The prime minister of Buganda Kingdom, one of Uganda’s influential traditional institutions, praised biotechnology and agricultural innovations after visiting a government research facility in Namulonge yesterday.
Prime Minister Charles Peter Mayiga was fascinated to see products bred using modern biotechnology in the biosciences laboratory at the National Crop Resources Research Institute (NaCCRI) as a team of prominent scientists explained to him the processes of conventional and modern plant breeding.
“I am so amazed by the level of advanced application of science in the laboratories used to breed plants free from pests and diseases,” the prime minister said. “This can increase yields in farmer fields, which we may export to cause change in the country’s economy.”
Dr. Titus Alicai, the head of NaCCRI’s root crops program, explained the basic diagnostic procedure of disease infection in plants using its DNA, which prompted the prime minister to ask, “What is DNA? What does it look like? Is it liquid? Can it be seen with naked eye?”
Alicai replied: “DNA is the carrier of genetic information and it is what makes all living things to be alive. It can be seen under a microscope. For the case of cassava breeding, if farmers are complaining of their plants being infested by unknown disease, what we do is get the tender leaves of the plant, which are ground and cleaned, to enable us study the DNA. This way we shall get to know that the plant is infected with cassava brown streak virus (CBSV). Eventually we are able to use genetic modification to come up with clean planting materials free from CBSV.”
Mayiga was further mesmerized when scientists explained the process of plant breeding using genetic engineering in order to come up with clean planting material using tissue culture.
Hellen Apio explained to him that in the biosciences lab, her team is able to breed cassava by extracting tiny cells from the cassava leaves, which are then grown in media placed in test tubes. Later, the plant is taken to screen houses and finally to the garden.
“We have done this in breeding banana resistant to banana bacterial wilt, coffee resistant to coffee twig borer, maize resistant to maize stalk borer and Irish potatoes resistant to late blight, among others,” she said. “For the case of cassava, we immunize it using CBSV, which is integrated in the cassava cell to fight the virus in the plant, and this way we are able to breed GMO cassava.”
This prompted Mayiga to say, “You scientists are very brilliant people. This science is very good because it is helping in breeding clean planting materials. I hear people opposing GMOs, then why are they doing so?”
While addressing those who received him at the Institute, Mayiga noted that the mission of the Buganda Kingdom is to create socio-economic change, particularly among its subjects in central Uganda, and this can only be done through transforming the agriculture sector.
“The King of the Buganda Kingdom has entrusted me to initiate programs which can change the lives of the people of Buganda and Uganda at large,” he said. “This country cannot compete with countries such as China and Japan in manufacturing vehicles, but we can compete with them in the agricultural sector by embracing technologies which are being used by our scientists.”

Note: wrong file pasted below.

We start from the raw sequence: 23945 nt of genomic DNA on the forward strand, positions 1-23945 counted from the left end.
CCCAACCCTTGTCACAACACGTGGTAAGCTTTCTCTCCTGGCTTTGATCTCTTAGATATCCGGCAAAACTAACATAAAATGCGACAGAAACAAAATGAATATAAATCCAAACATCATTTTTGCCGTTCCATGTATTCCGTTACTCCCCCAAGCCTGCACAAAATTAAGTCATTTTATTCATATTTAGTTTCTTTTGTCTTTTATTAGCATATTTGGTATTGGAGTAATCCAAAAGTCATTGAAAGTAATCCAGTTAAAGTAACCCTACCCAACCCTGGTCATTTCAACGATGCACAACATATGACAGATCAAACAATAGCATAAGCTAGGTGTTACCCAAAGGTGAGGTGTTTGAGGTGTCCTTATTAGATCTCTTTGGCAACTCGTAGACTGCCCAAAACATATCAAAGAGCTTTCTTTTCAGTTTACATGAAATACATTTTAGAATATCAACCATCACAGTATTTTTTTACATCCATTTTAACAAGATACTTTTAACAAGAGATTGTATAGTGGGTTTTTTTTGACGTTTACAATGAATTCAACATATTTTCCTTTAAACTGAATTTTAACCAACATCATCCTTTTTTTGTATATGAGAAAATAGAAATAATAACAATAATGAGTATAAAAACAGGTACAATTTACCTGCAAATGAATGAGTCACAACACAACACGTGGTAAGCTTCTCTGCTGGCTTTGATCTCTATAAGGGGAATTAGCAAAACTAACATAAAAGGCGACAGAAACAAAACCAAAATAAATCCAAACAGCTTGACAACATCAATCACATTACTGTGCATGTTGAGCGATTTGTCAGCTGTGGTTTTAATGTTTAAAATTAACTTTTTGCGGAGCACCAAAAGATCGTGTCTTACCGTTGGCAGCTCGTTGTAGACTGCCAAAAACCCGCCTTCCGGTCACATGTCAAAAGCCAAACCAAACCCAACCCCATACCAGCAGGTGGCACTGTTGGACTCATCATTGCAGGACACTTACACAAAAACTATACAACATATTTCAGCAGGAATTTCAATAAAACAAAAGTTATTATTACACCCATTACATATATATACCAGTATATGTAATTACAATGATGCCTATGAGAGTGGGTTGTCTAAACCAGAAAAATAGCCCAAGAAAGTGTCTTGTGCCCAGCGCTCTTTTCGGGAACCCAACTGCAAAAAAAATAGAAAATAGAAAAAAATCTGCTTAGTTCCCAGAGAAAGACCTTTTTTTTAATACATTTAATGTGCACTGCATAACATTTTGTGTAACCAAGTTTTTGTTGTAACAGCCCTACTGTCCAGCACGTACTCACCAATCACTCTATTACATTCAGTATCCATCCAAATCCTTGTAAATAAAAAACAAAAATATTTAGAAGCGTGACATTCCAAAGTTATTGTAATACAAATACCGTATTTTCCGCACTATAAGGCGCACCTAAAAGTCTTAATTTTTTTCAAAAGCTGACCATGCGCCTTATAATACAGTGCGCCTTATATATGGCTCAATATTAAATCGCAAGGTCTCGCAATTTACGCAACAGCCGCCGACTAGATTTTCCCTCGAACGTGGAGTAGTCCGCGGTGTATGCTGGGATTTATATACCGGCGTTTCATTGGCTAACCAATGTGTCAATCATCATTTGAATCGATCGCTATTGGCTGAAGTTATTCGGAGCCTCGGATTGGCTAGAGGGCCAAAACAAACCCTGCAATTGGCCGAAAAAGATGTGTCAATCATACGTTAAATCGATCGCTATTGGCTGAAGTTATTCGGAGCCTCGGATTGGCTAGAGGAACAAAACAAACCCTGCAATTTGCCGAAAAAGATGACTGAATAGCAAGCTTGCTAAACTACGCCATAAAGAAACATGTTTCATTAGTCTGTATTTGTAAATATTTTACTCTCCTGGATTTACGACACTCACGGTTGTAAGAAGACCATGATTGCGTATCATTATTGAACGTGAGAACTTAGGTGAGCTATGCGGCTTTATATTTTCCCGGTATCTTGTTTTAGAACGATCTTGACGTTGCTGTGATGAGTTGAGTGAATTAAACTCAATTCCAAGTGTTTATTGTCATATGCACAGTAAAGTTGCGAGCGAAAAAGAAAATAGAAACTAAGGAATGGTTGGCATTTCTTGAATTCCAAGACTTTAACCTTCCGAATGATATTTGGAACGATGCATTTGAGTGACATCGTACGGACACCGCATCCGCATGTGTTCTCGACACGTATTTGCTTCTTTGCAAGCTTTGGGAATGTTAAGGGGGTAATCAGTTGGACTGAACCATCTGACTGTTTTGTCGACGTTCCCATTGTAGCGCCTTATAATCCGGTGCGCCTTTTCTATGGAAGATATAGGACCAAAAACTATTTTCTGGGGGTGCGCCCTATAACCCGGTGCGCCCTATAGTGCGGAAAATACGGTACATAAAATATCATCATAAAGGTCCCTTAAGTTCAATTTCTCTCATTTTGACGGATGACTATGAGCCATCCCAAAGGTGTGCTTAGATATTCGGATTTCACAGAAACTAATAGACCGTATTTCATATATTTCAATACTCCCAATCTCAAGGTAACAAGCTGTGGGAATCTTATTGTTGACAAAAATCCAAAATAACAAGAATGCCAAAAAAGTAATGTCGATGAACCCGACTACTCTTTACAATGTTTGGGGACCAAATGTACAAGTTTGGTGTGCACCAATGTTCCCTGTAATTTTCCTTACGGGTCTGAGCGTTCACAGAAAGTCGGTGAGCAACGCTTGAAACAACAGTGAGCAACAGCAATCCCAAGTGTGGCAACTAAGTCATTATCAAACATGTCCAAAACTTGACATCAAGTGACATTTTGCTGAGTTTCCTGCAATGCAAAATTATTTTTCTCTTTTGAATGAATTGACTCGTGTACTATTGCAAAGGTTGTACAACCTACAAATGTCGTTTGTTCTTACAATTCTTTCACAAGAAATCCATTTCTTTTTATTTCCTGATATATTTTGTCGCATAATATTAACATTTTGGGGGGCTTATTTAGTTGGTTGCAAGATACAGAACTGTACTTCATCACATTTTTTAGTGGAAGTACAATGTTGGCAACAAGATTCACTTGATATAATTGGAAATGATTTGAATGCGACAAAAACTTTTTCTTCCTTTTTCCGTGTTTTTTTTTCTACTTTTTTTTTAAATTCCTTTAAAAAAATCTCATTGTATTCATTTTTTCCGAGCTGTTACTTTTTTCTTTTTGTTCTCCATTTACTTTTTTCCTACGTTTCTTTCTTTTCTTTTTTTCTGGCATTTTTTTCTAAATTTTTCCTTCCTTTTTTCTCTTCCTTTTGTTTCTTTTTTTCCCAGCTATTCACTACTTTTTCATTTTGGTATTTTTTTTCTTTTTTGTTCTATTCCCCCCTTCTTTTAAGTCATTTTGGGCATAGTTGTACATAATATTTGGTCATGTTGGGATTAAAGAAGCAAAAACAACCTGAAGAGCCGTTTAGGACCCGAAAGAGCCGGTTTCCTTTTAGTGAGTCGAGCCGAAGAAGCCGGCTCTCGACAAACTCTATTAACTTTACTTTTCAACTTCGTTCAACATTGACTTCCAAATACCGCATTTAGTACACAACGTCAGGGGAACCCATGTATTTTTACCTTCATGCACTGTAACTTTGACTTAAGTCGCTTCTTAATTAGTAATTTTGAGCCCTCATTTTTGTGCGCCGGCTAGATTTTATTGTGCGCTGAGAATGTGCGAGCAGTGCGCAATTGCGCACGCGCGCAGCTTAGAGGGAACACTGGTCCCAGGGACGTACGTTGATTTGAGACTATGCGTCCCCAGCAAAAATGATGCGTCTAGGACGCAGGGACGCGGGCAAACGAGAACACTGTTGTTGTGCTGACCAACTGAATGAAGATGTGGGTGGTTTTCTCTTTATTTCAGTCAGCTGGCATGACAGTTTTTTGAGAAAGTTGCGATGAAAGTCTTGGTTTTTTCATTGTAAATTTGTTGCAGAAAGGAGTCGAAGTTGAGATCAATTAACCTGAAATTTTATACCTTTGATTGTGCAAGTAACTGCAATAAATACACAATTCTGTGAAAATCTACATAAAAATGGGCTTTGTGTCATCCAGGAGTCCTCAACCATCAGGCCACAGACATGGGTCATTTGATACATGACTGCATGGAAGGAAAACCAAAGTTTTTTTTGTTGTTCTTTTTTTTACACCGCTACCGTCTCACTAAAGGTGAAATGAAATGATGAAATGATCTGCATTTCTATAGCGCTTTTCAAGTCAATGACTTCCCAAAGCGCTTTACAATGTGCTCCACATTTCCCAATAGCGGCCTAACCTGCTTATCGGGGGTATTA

By visiting the institute, Mayiga identified several ideas that can be used to educate farmers across the country about how this advanced agricultural technology can help solve the nation’s challenge of food insecurity.
“I have seen the scientists processing cassava starch for making biodegradable bags, and they are processing diesel from used vegetable oil, which can be used by farmers practicing mechanized agriculture,” he noted. “I can tell you if we embrace application of modern technology in the agriculture sector, we can drive our industrial sector effectively.”
Dr. Godfrey Asea, director of NaCCRI, was equally impressed by Mayiga’s visit. Asea viewed it as an eye-opener for the prime minister, who is dealing with people in central Uganda who are major consumers of the East African highland banana. As a leader, he will be in position to disseminate information about the science applied to breed clean planting materials of banana as well as other GMO crops.
“As an institute we have never involved the Buganda Kingdom in the debate about biotechnology, which I think has been an oversight,” Asea said. “It is pertinent that he has come and gone to the laboratories to understand the science applied here. We are going to take this on and engage him further because it is through such leaders that the people get to know that what we breed is not dangerous to society, as portrayed by those who are against genetic engineering.”
Ugandan scientists involved in breeding crops using modern biotechnology application have been hit hard since the president failed to advance the biosafety law, which Parliament passed last October. A number of biotech scientists have lost morale, wondering if the GMO products they’ve developed will ever reach the farmers since there is still no law in place.
But the support of traditional leaders like Mayiga may help to move the legislation forward and encourage acceptance of the technology among the grassroots.